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The Variation of Animals and Plants Under Domestication, V2
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according action animals appear authority become believe birds body bred breed buds cattle cause certain chapter characters Chronicle climate close colour common constitution crossed cultivated derived distinct dogs domesticated doubt effects exist extremely facts female fertilised fertility flowers fowls fruit Gardens gemmules give given greater growth hand head horses hybrids important improved increased individuals inherited instance Journal kind known less male manner modified namely natural nearly never observed occasionally occur offspring organs parent period pigeons pigs plants pollen possible present principle probably produced races raised rarely remarks reproductive respect result reversion says seed seen selection sexual sheep shown slight sometimes species sterility structure successive tion transmitted valued variability variations varieties various vary whilst whole wild yield young
Pagina 488 - XVIII. The Nature of Light. With a General Account of Physical Optics. By Dr. Eugene Lommel. With 188 Illustrations and a Table of Spectra in Chromo-lithography.
Pagina 481 - ... from giving a fuller account of these suggestive essays, only because we are sure that our readers will find it worth their while to peruse the book for themselves ; and we sincerely hope that the forthcoming parts of the 'International Scientific Series
Pagina 487 - ... science — the Chemistry of Light — and, in giving a popular view to the one, Dr. Vogel has presented an analysis of the principles and processes of the other. His treatise is as entertaining as it is instructive, pleasantly combining a history of the progress and practice of photography — from the first rough experiments of Wedgwood and Davy with sensitized paper, in 1802, down to the latest improvements of the art — with technical illustrations of the scientific theories on which the...
Pagina 412 - ... no shadow of reason can be assigned for the belief that variations, alike in nature and the result of the same general laws, which have been the ground-work through natural selection of the formation of the most perfectly adapted animals in the world, man included, were intentionally and specially guided. However much we may wish it, we can hardly follow Professor Asa Gray in his belief 'that variation has been led along certain beneficial lines, like a stream, along definite and useful lines...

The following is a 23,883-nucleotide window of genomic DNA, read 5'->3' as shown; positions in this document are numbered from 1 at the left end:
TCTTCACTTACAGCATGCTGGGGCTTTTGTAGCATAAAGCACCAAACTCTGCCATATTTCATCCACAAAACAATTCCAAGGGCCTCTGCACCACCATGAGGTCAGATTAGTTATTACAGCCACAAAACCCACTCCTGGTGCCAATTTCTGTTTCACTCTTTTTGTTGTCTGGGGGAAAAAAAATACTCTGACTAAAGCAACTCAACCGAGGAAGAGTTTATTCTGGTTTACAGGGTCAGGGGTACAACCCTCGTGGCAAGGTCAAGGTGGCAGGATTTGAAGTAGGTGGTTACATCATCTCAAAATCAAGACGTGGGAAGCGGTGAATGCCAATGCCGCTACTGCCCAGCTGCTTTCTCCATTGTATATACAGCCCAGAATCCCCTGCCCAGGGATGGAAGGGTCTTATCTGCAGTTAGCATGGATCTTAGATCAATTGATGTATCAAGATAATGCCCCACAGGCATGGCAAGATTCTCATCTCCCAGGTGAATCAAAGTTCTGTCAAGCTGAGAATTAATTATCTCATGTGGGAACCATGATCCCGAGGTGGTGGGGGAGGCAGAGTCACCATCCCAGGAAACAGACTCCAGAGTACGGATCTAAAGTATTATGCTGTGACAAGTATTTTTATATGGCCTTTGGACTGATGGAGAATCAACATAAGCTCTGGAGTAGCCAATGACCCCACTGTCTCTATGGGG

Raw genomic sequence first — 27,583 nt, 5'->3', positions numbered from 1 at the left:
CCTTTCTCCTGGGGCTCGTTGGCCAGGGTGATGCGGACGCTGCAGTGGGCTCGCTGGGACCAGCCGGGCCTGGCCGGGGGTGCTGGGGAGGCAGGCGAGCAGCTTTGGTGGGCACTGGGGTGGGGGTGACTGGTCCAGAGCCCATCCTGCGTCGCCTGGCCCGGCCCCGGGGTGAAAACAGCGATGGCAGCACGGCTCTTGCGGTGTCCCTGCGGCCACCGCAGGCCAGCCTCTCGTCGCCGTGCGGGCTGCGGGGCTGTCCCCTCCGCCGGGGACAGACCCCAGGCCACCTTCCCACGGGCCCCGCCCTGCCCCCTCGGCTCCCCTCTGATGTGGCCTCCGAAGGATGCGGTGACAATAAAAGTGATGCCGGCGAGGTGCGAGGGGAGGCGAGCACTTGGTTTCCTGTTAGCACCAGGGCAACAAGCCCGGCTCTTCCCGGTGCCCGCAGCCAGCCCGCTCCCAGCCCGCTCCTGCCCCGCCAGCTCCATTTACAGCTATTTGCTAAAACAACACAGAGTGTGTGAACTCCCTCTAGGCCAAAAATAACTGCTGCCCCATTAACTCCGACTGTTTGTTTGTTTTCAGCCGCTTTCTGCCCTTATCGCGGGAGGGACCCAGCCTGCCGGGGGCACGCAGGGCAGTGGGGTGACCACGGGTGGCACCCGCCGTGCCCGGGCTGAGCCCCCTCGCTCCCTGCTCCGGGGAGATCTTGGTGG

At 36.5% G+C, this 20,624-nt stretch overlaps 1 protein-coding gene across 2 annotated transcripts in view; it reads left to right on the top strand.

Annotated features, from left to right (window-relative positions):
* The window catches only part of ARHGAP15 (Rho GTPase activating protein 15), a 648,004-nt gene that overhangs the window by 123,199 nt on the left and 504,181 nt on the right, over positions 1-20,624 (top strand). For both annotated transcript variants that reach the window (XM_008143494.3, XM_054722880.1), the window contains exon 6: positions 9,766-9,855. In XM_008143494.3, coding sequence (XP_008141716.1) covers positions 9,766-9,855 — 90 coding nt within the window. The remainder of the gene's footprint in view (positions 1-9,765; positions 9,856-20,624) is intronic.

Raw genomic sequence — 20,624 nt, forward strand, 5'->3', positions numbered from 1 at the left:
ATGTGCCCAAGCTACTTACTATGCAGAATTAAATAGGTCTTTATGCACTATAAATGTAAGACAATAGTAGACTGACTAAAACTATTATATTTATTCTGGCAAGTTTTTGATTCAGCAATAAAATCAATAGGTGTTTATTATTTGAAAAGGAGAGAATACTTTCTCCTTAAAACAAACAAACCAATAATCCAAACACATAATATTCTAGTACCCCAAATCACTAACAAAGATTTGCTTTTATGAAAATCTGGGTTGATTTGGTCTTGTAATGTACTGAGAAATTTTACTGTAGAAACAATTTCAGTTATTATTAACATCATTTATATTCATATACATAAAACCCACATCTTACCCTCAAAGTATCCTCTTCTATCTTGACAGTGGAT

Pagina 484 - ... but can be reduced to similar formula. The work is profusely illustrated, and, without reference to the theory it is designed to expound, will be regarded as a valuable addition to natural history.
Pagina 23 - As a general rule, crossed offspring in the first generation are nearly intermediate between their parents, but the grandchildren and succeeding generations continually revert, in a greater or lesser degree, to one or both of their progenitors.
Pagina 75 - Unless the characteristics and conformation of the two breeds are altogether averse to each other, nature opposes no barrier to their successful admixture ; so that, in the course of time, by the aid of selection and careful weeding, it is practicable to establish a new breed altogether.
Pagina 481 - The ' Forms of Water,' by Professor Tyndall, is an interesting and instructive little volume, admirably printed and illustrated. Prepared expressly for this series, it is in some measure a guarantee of the excellence of the volumes that will follow, and an indication that the publishers will spare no pains to include in the series the freshest investigations of the best scientific minds."—Boston Journal.
Pagina 483 - For, to those advanced students who have kept well abreast of the chemical tide, it offers a calm philosophy. To those others, youngest of the class, who have emerged from the schools since new methods have prevailed, it presents a generalization, drawing to its use all the data, the relations of which...